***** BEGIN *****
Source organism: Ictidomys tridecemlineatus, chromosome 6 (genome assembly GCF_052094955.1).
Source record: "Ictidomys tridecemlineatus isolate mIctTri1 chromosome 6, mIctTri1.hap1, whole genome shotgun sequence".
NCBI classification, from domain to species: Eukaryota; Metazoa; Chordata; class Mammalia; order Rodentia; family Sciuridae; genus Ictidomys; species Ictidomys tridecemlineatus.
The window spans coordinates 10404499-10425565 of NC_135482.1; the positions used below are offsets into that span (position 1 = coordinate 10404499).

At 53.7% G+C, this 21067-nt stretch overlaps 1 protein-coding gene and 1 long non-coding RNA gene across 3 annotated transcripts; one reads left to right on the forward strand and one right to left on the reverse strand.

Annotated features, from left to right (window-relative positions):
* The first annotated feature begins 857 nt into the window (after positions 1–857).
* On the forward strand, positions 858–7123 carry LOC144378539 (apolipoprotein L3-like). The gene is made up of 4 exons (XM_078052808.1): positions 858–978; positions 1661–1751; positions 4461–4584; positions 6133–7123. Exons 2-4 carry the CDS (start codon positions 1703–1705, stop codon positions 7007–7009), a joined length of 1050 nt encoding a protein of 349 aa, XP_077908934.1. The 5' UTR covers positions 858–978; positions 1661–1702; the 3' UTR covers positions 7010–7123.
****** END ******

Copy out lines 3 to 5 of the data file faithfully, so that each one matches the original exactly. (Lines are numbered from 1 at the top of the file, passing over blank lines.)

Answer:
NCBI classification, from domain to species: Eukaryota; Metazoa; Chordata; class Mammalia; order Rodentia; family Sciuridae; genus Ictidomys; species Ictidomys tridecemlineatus.
The window spans coordinates 10404499-10425565 of NC_135482.1; the positions used below are offsets into that span (position 1 = coordinate 10404499).

At 53.7% G+C, this 21067-nt stretch overlaps 1 protein-coding gene and 1 long non-coding RNA gene across 3 annotated transcripts; one reads left to right on the forward strand and one right to left on the reverse strand.